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Montana getting millions in federal funding to clean up abandoned coal mines

An open-pit coal mine photographed from above
Dan Cohn

The federal government is awarding Montana millions of dollars to clean up mine land developed and abandoned before 1977, when regulations were put in place to require cleanup.

The Department of Environmental Quality announced Monday that the state will receive about $4.6 million dollars annually for the next 15 years to clean up thousands of abandoned mines scattered across Montana. The funding is part of the infrastructure package Congress passed last year.

The DEQ says the money will help the state address coal seam fires, a major fire hazard at abandoned mine sites that can burn underground for years. Last year a coal seam sparked the Richard Spring fire that spread over 267 square miles in southeast Montana.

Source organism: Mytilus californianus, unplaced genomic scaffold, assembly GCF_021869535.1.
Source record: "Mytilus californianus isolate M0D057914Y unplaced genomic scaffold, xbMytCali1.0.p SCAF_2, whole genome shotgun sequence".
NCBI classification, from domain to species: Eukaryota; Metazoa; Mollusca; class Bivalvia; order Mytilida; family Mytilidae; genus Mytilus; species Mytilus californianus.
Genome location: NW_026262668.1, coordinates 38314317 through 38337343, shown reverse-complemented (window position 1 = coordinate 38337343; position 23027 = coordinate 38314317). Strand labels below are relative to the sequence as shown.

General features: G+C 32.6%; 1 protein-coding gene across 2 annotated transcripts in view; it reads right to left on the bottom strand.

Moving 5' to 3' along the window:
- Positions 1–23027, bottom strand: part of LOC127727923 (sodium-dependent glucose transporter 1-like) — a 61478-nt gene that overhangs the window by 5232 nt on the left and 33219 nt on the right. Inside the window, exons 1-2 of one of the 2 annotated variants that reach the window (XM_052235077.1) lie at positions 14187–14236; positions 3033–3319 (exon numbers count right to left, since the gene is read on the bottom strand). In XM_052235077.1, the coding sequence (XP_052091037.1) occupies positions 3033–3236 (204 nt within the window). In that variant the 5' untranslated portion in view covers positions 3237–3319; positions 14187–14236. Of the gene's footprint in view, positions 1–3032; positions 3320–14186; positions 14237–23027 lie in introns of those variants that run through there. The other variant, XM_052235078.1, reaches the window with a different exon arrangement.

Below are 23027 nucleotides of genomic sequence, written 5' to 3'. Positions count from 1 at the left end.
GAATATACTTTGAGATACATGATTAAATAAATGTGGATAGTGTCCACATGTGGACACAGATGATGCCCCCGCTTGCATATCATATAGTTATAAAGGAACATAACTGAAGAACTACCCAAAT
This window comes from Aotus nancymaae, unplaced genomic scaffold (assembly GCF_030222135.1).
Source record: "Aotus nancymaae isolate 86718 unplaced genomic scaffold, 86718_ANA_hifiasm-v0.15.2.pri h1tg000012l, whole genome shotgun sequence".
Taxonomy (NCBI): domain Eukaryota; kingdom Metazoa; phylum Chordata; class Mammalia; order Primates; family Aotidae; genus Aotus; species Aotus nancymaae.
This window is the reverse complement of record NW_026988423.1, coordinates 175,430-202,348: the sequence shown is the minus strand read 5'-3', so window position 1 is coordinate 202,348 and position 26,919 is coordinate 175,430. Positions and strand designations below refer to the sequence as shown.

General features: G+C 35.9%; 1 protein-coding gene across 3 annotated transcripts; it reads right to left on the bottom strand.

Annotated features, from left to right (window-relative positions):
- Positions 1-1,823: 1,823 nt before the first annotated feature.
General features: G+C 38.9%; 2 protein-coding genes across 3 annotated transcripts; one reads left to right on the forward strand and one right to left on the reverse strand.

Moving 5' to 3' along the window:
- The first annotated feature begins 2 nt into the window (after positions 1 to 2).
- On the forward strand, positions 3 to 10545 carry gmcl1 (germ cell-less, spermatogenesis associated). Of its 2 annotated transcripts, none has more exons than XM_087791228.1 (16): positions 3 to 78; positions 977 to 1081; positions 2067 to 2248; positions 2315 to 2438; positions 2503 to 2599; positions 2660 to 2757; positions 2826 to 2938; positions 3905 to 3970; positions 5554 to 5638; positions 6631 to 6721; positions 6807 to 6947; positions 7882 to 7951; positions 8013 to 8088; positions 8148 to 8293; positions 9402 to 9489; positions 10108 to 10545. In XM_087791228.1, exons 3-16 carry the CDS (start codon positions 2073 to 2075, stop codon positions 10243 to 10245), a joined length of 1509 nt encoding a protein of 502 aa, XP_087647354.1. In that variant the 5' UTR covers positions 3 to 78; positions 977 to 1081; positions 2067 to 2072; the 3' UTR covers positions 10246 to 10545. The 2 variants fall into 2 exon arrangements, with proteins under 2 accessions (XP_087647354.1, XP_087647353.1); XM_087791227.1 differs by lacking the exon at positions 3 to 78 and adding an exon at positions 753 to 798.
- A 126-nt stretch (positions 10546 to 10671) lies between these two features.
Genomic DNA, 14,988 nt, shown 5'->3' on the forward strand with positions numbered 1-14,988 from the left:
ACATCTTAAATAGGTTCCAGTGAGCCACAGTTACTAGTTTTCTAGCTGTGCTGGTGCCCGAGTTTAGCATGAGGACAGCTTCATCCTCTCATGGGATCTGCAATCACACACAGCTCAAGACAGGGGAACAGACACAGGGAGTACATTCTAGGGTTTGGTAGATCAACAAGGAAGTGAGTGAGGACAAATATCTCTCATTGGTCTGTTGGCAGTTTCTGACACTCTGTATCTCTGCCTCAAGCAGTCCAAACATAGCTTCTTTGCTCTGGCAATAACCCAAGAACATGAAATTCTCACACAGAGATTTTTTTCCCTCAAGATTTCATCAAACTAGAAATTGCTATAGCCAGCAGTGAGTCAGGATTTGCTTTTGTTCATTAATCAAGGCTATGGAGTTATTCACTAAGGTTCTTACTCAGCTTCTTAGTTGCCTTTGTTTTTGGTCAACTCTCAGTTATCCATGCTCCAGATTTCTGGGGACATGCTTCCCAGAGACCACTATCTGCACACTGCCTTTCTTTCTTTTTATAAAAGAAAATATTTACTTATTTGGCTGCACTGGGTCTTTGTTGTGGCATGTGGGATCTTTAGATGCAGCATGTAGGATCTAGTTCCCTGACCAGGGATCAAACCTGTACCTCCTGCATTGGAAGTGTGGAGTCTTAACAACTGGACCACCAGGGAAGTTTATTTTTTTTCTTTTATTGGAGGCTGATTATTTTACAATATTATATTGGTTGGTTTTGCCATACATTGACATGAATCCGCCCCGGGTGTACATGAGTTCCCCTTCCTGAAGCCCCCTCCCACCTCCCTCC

DEQ says the state receives more than $3 million dollars yearly from federal fees on Montana coal production to clean up abandoned mines, but would need an estimated $134 million to address all of Montana’s sites.

Once a former mine site is cleaned up, the land can be returned to other uses, including grazing and recreation.

Kayla writes about energy policy, the oil and gas industry and new electricity developments.